A Sustainable Truth: What is the Lacey Act?

The oldest wildlife protection statute in the U.S. is the Lacey Act. Enacted in 1900 and named after John F. Lacey, the Lacey Act was created to fight against illegal trafficking in wildlife, fish and even some plants. In 2008, the Lacey Act was expanded to include the certain logging practices and all plants. It also made the prosecution much more powerful in terms of both criminal and civil courts, which also aids law enforcement in pertinent information such as having importers declare country of origin.

Most individuals in the decking, flooring, and lumber industry are supportive of the Lacey Act, but there is little concern that the amendment will be effective on every level from logging to the consumer. That being said, it is imperative for Law enforcement to actively patrol the use of illegal wood. This happens so that domestic production companies do not have to compete with manufacturers and suppliers who are cutting prices because they procure wood illegally and are therefore in violation of the law.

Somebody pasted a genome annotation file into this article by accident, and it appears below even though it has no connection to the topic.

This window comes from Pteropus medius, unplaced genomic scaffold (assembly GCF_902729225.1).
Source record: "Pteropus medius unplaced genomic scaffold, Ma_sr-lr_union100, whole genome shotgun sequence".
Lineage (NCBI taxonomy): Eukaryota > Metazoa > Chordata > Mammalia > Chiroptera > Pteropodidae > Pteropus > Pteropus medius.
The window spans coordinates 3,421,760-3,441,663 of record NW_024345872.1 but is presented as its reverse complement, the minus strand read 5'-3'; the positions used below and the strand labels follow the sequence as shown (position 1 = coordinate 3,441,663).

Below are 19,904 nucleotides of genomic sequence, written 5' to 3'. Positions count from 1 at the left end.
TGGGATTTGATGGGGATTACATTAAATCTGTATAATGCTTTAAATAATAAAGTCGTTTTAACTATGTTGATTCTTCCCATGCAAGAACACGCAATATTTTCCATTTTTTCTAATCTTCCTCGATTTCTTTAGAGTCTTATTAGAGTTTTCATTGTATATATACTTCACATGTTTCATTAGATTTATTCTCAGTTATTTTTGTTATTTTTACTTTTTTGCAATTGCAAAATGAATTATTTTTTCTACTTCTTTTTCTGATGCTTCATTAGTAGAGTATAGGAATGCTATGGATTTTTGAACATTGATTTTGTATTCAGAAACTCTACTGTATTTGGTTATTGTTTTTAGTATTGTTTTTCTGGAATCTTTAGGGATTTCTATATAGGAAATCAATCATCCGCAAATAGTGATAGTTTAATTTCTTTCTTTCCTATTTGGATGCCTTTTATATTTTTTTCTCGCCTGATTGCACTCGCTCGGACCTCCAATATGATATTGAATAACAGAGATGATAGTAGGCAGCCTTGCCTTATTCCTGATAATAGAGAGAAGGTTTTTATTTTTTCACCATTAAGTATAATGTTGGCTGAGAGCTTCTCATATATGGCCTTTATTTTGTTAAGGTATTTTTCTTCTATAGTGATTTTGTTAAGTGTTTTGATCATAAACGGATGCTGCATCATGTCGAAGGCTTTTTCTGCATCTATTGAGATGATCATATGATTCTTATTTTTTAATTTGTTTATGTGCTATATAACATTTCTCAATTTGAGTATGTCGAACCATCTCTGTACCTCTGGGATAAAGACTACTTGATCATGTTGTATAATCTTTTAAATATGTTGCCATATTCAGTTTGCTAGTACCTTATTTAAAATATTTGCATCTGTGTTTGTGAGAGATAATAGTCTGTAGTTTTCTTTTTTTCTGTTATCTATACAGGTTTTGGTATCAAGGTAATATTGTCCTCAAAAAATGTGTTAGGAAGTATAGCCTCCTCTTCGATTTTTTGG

What acts are illegal under the Lacey Act?

According to the Lacey Act, it is illegal to take, possess, transport, sell and/or own illegally harvested wood and products made of wood. Individuals who participate in these illegal practices will be held accountable and could have civil penalties imposed on them up to $500,000 along with criminal liability that could lead to five years in prison. The charges vary due to the knowledge of the individuals who have possession of the wood or wood product. It is expected to know the origin of wood and if the wood seems suspect, it should not be purchased.

Why is the Lacey Act so important?

The Lacey Act is a vital amendment because it is deters the importation and practice of illegal logging and trafficking. Companies that would rather circumvent the Lacey Act than practice under the law in the marketplace are eventually weeded out. The companies that run their business by the rules can therefore prosper and bring properly harvested and legal lumber to the United States.

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